That Dragon, Cancer is a Remarkably Human Experience
Joel Green was only an infant when he was diagnosed with an Atypical Teratoid Rhabdoid Tumor, a cancerous growth known to be aggressive and fast growing. Due to the vile nature of this tumor, little Joel underwent brain surgery – followed by extensive chemotherapy – to exscind the growth. Despite the treatments, the Green family would soon know tragedy; but nothing could prepare them for the degree at which they would face it. Joel would experience an unconscionable sum of tumor recurrences, coupled with years of palliative care in various hospitals and treatment facilities across the United States. Through the storm, Baby Joel remained vigilant and joyful until his death on March 13, 2014.
Shortly before his death, Joel’s parents, Ryan and Amy Davis, felt lead to design a narrative-based game surrounding Joel’s experiences. Through the development process, Ryan and Amy have mourned, wrestled with, and survived the loss of their child. Earlier this month, on what would have been Joel’s 7th birthday, Ryan and Amy released their sobering game: That Dragon, Cancer.
Players will start the game from the perspective of a duck, listening in on the Green family’s conversation as Joel is casting pieces of bread into the water. This point-and-click adventure’s power comes from its inclusion of real-life moments, thoughts, and audio clips. We listen as Joel’s brothers ask earnest and honest questions about his cancer. We are sobered when we hear the doctor’s prognosis. We cry as Ryan and Amy’s fears become fully realized. We smile when Amy and Joel race around the children’s hospital in a Mario Kart fashion. We hear the joy and hope in Joel’s laugh. That Dragon, Cancer is slow and thoughtful. It transported me through moments and memories that I will certainly remember for a long time to come.
Throughout my playthrough it became apparent that Ryan and Amy’s Christian faith is a huge facet of their personal lives. That Dragon, Cancer roots itself in the dichotomy of how two fearful parents can place their trust in God – even while watching their son suffer from a wicked illness. As someone who shares Ryan and Amy’s faith, and someone who lost a close loved one to cancer shortly after playing this game, I’ve found their steadfastness to be both edifying and terrifying. I am challenged to find words as I read an update from the family’s blog, which was written six months after Joel’s passing:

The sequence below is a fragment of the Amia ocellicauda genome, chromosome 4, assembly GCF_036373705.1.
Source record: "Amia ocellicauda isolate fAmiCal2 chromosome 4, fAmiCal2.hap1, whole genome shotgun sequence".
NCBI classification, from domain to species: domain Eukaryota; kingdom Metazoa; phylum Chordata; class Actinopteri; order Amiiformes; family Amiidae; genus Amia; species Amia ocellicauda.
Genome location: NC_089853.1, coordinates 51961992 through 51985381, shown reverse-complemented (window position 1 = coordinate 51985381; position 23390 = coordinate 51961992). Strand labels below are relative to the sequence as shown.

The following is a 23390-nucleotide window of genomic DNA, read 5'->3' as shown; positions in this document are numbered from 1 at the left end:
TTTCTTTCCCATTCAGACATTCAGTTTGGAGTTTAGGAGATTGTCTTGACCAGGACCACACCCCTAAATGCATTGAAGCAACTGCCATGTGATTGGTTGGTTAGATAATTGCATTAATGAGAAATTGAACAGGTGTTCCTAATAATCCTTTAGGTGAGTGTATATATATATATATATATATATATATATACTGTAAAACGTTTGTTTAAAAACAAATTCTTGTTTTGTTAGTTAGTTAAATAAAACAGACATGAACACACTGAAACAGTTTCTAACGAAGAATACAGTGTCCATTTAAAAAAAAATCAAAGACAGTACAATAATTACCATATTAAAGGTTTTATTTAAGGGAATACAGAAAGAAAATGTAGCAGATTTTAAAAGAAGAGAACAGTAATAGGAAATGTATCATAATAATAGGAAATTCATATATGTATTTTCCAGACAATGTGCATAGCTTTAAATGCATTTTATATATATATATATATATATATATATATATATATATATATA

“I listen as Ryan sings to our children before bed, and they sing along, loud and wild, and I realize we are not broken, not really. We are a strong family with an undercurrent of great sorrow and great joy. These past six months have stretched me, they have challenged everything I believe and made me re-examine everything I know. Not because what I believed or knew was wrong, but because it was incomplete, it wasn’t deep enough. It never can be, but I feel the stretching even though it is too soon for me to coherently express what is changing in me.”
I cannot fathom the loss of a child, nor do I want to. I cannot imagine the fear of telling my sons and daughter that their brother has passed; nor bear the thought of having to wake up and walk past a once-occupied room. The Green family possesses a resilience that I only dream of having.
After finishing That Dragon, Cancer, I feel a connection to Ryan and Amy Green. I feel a connection to their family. More importantly, I feel a connection to Joel. My heart is filled with gratitude as I reflect upon my time spent with That Dragon, Cancer; and Joel Evan Green’s story may be tragic, but it is one filled with beauty, love, and a transcendent hope. Numinous Games has captured my mind and attention after sharing such a raw, real story. That Dragon, Cancer is a sad story. It’s beautiful. It’s funny. It’s a remarkably human experience that every person should see, hear, and play.